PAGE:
Iran tightens its crackdown when some oil workers say they are joining the protests

Iran tightens its crackdown when some oil workers say they are joining the protests
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  • There is strict security in some Kurdish cities – Hengaw
  • Violent clashes were recorded in Iranian Kurdistan
  • The death of a Kurdish woman of Iranian origin ignited protests
  • The police detained Mahsa Amini in “inappropriate clothing”.
  • Rights groups say at least 185 people have died in the unrest

DUBAI, Oct 10 (Reuters) – Iranian security forces stepped up anti-government protests in a number of Kurdish cities on Monday, as protests elsewhere in Iran spilled over into the country’s vital energy sector.

Protests have since engulfed Iran Mahsa AminiA 22-year-old man from the Kurdish region of Iran died in September. Sixteen people were arrested for “improper dress” after marking one of the boldest calls against the Islamic Republic since the 1979 revolution.

While university students played a key role in the protests, which led to dozens of university strikes, unconfirmed reports on social media indicated that workers from the Abadan and Kangan oil refineries and the Bushehr Petrochemical Project joined.

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It was not possible to comment on the Iranian Ministry of Oil.

A combination of mass protests and strikes by oil workers and market traders helped bring the clerics to power in the Iranian revolution 40 years ago.

However, analysts said Iran’s clerical leadership was likely to rein in the unrest for now, and prospects for a new political order were dim. read more

A video posted on Twitter showed dozens of workers blocking the road to the Bushehr petrochemical plant in Assaluye, a city on the coast of Iran’s Gulf, chanting “Death to the dictator”.

The tension between the authorities was particularly high Kurdish minority human rights groups are said to have been under pressure for a long time – a charge the Islamic Republic denies.

Human rights group Hengaw reported on Monday that armed security forces were strong in the Kurdish towns of Sanandaj, Saghez and Divandare. He said that at least 5 Kurdish residents have died and more than 150 people have been injured in the protests since Saturday.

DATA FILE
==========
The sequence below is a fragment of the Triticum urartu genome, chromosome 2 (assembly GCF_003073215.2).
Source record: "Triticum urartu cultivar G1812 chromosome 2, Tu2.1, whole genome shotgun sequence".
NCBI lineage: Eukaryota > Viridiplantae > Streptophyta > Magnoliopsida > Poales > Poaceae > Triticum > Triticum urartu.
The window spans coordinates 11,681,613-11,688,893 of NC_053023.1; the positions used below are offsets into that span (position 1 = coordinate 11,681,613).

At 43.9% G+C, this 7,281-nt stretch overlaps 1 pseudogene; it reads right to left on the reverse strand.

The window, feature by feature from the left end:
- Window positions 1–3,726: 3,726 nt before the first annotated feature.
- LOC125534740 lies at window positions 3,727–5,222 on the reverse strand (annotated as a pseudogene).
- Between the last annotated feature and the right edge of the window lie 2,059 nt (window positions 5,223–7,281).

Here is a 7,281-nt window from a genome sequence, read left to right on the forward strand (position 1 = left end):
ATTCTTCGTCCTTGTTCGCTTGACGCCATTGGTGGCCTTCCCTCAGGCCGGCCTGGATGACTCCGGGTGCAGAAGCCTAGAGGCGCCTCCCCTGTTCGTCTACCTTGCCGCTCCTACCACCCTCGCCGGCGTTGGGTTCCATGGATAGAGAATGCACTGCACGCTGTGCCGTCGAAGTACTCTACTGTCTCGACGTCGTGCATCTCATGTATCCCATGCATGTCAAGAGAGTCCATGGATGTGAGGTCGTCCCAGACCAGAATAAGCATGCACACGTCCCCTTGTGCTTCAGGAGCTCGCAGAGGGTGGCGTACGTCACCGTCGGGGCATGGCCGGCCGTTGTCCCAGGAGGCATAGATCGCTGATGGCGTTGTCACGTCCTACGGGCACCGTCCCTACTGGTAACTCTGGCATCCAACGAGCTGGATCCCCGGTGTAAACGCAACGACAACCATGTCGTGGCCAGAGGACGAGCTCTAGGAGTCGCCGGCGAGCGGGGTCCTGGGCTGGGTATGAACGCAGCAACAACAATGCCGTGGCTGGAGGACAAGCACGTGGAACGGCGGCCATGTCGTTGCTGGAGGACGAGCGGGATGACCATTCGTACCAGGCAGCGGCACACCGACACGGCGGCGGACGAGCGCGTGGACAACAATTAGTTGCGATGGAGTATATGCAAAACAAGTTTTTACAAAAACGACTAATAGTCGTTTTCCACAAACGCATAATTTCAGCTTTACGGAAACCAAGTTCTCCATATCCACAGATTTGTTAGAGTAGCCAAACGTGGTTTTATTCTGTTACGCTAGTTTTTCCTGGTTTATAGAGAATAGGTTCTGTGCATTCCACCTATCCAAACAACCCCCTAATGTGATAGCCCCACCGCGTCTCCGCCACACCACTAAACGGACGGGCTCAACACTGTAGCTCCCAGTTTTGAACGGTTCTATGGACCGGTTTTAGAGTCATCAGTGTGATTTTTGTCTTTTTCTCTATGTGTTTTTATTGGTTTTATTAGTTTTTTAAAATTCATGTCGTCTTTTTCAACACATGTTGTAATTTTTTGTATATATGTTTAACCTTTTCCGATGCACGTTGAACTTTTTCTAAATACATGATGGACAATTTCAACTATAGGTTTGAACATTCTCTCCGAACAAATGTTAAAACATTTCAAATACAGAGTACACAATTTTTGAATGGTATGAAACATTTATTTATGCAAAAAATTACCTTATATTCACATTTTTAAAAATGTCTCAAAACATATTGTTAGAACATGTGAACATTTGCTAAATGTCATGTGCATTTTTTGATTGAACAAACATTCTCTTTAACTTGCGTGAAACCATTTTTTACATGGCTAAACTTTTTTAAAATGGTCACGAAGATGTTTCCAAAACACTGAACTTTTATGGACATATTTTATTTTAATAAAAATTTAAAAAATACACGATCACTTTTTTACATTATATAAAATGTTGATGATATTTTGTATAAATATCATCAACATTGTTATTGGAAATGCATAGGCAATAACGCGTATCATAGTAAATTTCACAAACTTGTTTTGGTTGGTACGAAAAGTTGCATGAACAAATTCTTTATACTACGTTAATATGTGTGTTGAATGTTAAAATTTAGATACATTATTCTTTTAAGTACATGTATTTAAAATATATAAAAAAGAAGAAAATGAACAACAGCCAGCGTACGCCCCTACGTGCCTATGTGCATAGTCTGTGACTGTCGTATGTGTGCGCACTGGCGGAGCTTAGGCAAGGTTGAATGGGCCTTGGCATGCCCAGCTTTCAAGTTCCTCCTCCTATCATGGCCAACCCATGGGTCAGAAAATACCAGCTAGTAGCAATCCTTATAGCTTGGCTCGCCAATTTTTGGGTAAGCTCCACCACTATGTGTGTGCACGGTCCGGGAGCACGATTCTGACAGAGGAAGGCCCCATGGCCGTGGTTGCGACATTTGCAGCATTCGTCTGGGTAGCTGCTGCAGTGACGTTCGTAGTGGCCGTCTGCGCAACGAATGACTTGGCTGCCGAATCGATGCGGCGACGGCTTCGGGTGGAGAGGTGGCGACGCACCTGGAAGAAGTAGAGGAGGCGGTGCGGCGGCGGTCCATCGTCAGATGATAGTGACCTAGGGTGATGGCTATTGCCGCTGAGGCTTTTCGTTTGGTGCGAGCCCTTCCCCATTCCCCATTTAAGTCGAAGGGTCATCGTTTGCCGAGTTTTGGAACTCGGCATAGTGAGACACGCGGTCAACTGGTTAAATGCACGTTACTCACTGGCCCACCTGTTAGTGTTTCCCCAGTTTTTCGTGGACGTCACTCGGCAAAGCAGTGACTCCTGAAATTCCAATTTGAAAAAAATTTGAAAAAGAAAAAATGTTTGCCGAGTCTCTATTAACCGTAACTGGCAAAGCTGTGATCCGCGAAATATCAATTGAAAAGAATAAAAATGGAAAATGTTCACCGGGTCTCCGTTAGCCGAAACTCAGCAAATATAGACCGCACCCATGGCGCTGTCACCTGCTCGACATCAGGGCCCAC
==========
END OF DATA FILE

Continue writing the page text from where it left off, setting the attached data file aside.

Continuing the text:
Videos shared on social media showed protests in dozens of Iranian cities early Monday morning, and violent clashes between protesters and riot police in cities and towns in Ami’s native Kurdistan province. On Wednesday, posts on Iran’s social networks called for mass protests.

Iranian authorities have blamed a number of enemies for the violence, including armed Iranian Kurdish dissidents. The Revolutionary Guards attack their bases in neighboring Iraq several times during recent unrest.


Iran has a track record of quelling unrest among the more than 10 million Kurds, part of the Kurdish minority whose demand for autonomy has led to conflicts with authorities in Turkey, Iraq and Syria.

Heavy gunfire was heard in several videos shared by 1500tasvir activists on Twitter. In the video, several eye-popping explosions took place in Sanandaj neighborhood, the center of Kurdistan province.

Activists said on social media that several people, including two teenagers, had been killed by security forces in the state. Reuters was unable to verify the videos and transcripts.

Fired by tear gas, batons and in many cases live bullets by security forces, rights groups said, protesters across Iran continued to burn effigies of religious leader Ayatollah Ali Khamenei and call for the downfall of the clerical authority.

At least 185 people, including 19 minors, have been killed, hundreds injured and thousands arrested by security forces, according to rights groups. Blaming Iran’s foreign enemies for the protests, authorities said the “rioters” killed at least 20 members of the security forces.

In Iran, schoolgirls joined protests, and videos were shown on social networks.

“O world, listen to me: I want a revolution. I want to live free and I am ready to die for it,” said a 17-year-old protester who could not reveal his name and location in one of the central cities of Iran. Reuters due to security concerns.

“I prefer to die by their (security forces’) bullets during freedom protests than to die every minute under the repressions of this regime.”

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Written by Parisa Hafezi; Edited by Tom Perry, William Maclean and David Evans

Our standards: Thomson Reuters Trust Principles.

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